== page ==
Friday, June 30, 2006

Interviewing on the Slant

Not being very sophisticated in the art of the interview, it's taken me a long time to even begin to isolate the tricks and ploys that make a good or a bad interview. I've long been aware, in a general sense of the slant many interviewers bring to the table; their personal perspectives and biases, but the way they set up the questioning to make the interviewee look smart or stupid, honest or deceitful, rational or emotional often eludes me.

Today, I heard an excellent example of bias in first a very hostile, then a very favorable interview on the Laura Ingraham radio talk show.

I was working, so I couldn't listen in full concentration, so I missed the names of the two interviewees, but I heard most of their interviews.

The first one had been a captain in the Marines. He's currently a professor at the University of Minnesota-Duluth (a school with a perennially competitive varsity ice hockey team) . His thesis was that evidence seems to indicate that something other than--or rather, in addition to, the airliners brought the World Trade Center towers down.

Now, I know a few people who don't accept the official explanation of the collapse of the buildings, and think there must be more to it than that. I haven't had a chance to converse with any of them at length about their evidence and theories, so I was curious to hear what this man had to say.

Ingraham was continually interrupting him, butting in with questions that took him off-message, interrupting with statements of trust for the Administration and the 9-11 Commission (in spite of having poo-poohed the Commission in the past), and questions designed to make the professor seem wacky. She acted hostile and contentious throughout the interview. Fortunately, the professor was able to sidestep some of Ingraham's subversions, but unfortunately, he really wasn't able to get his message out--this according to Ingraham's plan.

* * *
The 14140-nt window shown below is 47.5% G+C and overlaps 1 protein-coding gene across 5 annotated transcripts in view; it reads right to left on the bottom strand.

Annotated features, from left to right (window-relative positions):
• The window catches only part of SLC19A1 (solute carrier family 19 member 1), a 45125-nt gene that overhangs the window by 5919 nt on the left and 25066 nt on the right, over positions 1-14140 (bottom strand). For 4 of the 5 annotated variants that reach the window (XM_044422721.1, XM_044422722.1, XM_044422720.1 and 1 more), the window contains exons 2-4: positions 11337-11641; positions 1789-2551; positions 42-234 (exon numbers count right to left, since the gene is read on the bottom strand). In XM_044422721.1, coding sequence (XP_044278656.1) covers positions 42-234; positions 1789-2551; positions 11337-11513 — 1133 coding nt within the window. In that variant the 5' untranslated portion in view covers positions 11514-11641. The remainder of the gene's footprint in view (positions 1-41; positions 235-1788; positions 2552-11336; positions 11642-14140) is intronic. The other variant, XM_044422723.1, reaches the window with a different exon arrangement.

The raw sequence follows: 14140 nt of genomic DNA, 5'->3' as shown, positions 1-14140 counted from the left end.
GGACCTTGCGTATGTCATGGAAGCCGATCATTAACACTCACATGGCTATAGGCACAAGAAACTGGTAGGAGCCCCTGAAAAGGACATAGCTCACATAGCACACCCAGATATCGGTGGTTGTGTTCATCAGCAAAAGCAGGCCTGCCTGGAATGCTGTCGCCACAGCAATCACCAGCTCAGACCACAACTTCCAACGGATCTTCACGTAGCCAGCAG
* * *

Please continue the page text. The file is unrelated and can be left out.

The other was also a Marine officer--one who has been involved in the current Iraq war. He also was a well-spoken gentleman, but his agenda was very different. He has a book on the difficulty of fighting over there in the face of lack of media support over here. He also spoke on recent statements by leftist politicians and on the recent Supreme Court decision on military tribunals.

Throughout the interview, Ingraham lobbed softball questions designed to allow the gentleman to speak his mind. She was affable and supportive throughout. She gave the gentleman plenty of time to respond fully.

I enjoyed the chat thoroughly and generally agreed with his responses.

My difficulty here is with the way Ingraham, after inviting the professor to come onto the show, didn't allow him to make his points. I listen to talk radio quite a bit and have observed this phenomenon several times. This was, however, the first time I've seen such blatant opposites within an hour of each other.

We all (who pay attention to this stuff) know that Ingraham is a conservative, and a bit of a Kool-Aid drinker, but I'd never thought of her as incompetent. Or, maybe the truth is that she thinks her listeners are stupid.

They've killed Freedom! Those bastards!

Warm regards,

Col. Hogan
Stalag California

No comments: